You want to go cage diving with white sharks? Read this.
Scroll down for the video
I sat on the top deck of the small boat that barely fit our group of 16 people. I tried taming my hair but the strong winds didn’t let me. Never had I understood why people got seasick until today. For the first time ever I really had to hold on to the railing to not fall off. The waves were high and had the effect of a rollercoaster on my stomach. Only three of us enjoyed the top; the others, including our guide Matt* (names have been changed) stayed at the lower deck where the wind didn’t have as much of an impact.
A bird came so close to us and kept following our boat that I was almost able to touch him. Wow, Mother Nature can be so awesome, I thought. Ha! “Nature” turned out to be Matt feeding the bird with something that looked like a cheeto. And because the shark diving crews come out every day, the guides know exactly how to lure the birds to impress adventure-hungry tourists.
As Matt started to explain how we’d go about putting on our equipment and hopping into the cage, the crew members threw “chum,” a mixture of fish juices, small fish, and blood into the water to attract the sharks. About five other boats within our vicinity did the same thing.
At the end of a rope that crew member Henry* threw into the ocean was a big, grotesque looking, cut-off fish head – a sight no vegetarian would enjoy. But hey, sharks sure do and soon enough we saw the first one trying to bite into the cadaver piece. Everything happened within 2 seconds – so fast that I had barely time to get the sharks on video. Fortunately, there were multiple occasions!
Then, it was time to put the diving gear on that our company provided: wetsuit, slippers, and goggles. The crew helped us to get into the cage, which fit seven people. The ice cold water left all of us shaking. All I could think of was that I didn’t want to catch a bladder infection or something worse.
We were supposed to hold the top bars while kneeling on a bar wrapped by a yellow rope towards the front of the cage. When our guide yelled “Down!”, we knew it was time to take a deep breath, put our feet on the bottom of the cage, and dive down as soon as possible to see the sharks in front of us. Unfortunately, the water was murky and none of us were able to see much more than the outlines of the sharks for a few seconds or even less.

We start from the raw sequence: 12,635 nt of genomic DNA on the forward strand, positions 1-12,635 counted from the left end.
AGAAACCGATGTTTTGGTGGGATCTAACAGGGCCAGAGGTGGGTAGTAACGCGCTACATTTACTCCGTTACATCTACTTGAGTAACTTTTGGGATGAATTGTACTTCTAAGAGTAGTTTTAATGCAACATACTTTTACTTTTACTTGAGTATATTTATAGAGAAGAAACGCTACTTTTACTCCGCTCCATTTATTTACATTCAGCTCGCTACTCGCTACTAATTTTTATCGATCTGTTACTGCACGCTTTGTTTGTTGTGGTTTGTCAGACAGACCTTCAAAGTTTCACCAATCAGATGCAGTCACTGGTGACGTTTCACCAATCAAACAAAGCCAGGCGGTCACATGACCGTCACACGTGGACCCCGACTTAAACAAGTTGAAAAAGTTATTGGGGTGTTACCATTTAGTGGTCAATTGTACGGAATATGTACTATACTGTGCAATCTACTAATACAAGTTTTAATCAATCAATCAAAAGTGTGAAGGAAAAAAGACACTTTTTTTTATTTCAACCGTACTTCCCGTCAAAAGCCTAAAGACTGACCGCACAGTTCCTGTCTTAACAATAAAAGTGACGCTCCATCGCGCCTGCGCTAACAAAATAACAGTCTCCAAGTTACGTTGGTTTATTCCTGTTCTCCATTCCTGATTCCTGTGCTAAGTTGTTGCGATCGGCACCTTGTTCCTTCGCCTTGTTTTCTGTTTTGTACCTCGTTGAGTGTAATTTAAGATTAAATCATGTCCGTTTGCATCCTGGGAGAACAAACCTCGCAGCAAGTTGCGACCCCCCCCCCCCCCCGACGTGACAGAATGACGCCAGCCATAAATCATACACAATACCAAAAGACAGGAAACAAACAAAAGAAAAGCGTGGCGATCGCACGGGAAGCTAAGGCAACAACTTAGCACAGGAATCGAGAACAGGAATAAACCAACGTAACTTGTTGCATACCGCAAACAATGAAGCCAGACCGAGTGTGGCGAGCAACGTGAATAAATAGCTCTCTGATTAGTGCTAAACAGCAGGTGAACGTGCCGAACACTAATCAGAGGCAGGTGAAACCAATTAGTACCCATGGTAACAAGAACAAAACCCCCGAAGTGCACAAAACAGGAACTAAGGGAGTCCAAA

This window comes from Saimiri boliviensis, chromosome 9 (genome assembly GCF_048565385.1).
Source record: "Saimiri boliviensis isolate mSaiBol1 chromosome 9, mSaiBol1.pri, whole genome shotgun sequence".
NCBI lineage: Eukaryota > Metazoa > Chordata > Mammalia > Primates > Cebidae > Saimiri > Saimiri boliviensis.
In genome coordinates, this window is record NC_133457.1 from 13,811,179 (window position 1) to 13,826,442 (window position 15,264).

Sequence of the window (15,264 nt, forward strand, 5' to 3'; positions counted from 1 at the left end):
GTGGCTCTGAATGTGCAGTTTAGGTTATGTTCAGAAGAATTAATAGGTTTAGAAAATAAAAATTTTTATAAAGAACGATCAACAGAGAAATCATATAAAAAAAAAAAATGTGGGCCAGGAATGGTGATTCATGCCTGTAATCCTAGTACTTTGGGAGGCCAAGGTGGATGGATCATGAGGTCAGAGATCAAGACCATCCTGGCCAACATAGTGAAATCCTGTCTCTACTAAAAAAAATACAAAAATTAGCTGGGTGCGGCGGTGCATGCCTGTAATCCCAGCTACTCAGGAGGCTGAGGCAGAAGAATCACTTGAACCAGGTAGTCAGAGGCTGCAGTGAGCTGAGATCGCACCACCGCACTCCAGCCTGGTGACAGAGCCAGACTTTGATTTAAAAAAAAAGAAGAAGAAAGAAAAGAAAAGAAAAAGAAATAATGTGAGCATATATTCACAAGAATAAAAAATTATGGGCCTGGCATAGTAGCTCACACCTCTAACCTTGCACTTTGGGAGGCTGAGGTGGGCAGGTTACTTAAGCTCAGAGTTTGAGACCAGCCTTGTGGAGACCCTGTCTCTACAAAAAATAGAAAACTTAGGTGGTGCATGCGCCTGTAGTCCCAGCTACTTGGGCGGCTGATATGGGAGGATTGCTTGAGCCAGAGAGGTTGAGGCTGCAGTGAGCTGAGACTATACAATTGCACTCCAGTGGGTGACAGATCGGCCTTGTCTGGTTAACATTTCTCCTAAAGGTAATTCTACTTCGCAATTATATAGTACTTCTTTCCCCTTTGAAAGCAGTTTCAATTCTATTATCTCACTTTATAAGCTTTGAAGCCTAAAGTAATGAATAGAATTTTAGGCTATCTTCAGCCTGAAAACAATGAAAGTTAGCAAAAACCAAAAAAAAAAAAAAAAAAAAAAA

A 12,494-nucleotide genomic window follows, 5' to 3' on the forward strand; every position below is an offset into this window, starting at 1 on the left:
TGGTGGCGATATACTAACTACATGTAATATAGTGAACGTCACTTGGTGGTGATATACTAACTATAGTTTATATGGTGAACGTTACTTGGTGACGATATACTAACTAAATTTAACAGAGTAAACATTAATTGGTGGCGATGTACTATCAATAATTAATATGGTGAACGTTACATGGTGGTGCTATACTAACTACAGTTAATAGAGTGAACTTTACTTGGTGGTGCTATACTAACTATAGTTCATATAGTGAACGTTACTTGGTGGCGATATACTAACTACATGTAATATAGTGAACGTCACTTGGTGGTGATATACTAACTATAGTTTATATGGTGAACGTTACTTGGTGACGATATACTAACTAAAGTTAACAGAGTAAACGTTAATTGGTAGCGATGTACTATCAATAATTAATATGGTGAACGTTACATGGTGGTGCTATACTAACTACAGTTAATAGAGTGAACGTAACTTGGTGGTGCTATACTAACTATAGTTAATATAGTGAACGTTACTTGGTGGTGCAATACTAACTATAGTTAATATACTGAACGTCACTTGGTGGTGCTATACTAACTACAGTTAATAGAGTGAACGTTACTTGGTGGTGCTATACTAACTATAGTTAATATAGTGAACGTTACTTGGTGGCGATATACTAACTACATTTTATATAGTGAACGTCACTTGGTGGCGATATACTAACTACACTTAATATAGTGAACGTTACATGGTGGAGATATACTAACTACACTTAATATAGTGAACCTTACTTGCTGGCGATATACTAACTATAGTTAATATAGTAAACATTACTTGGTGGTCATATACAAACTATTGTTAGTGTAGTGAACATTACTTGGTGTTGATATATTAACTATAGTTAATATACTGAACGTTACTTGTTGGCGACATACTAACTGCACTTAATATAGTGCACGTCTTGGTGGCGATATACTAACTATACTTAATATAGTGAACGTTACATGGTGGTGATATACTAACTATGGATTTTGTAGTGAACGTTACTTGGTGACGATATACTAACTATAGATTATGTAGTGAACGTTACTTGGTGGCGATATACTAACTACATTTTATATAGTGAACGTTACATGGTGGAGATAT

That’s why when we finally got out of the freezing water, a few people in our group shared with me that they had expected more. More of an adrenaline rush, more excitement, more danger. And a longer experience because at around noon, we were already back at the hotel (which was in Cape Town, and thus a 2-hour drive from Gansbaai).
Would I do it again?
No, because it was a one time bucket list thing. If I were able to, I’d go diving without a cage, but unfortunately, an ear condition won’t allow it.
Should you do it?
Sure, if it’s something you’re really into!
Here are some pointers if you choose the provider Extreme Scene:
– They will provide you with towels, snacks, & diving gear
– You can shower at their office
– They will shoot a video you’re later able to buy
– The morning excursion took from 6 until noon (including a roundtrip to Cape Town -> 4h total)
– Cost: around $150 (you can choose different pick up options)
– They can be flexible with dates in case of the unfortunate weather circumstances, just talk to them
– We had kids in our group (7-12), so it’s definitely a kid-friendly activity
But perhaps not if you read these articles:
Here’s a video I shot:
Have you ever been cage diving with white sharks? If yes, where and how was it? If not, is it on your list or is it something you would never do? Why?
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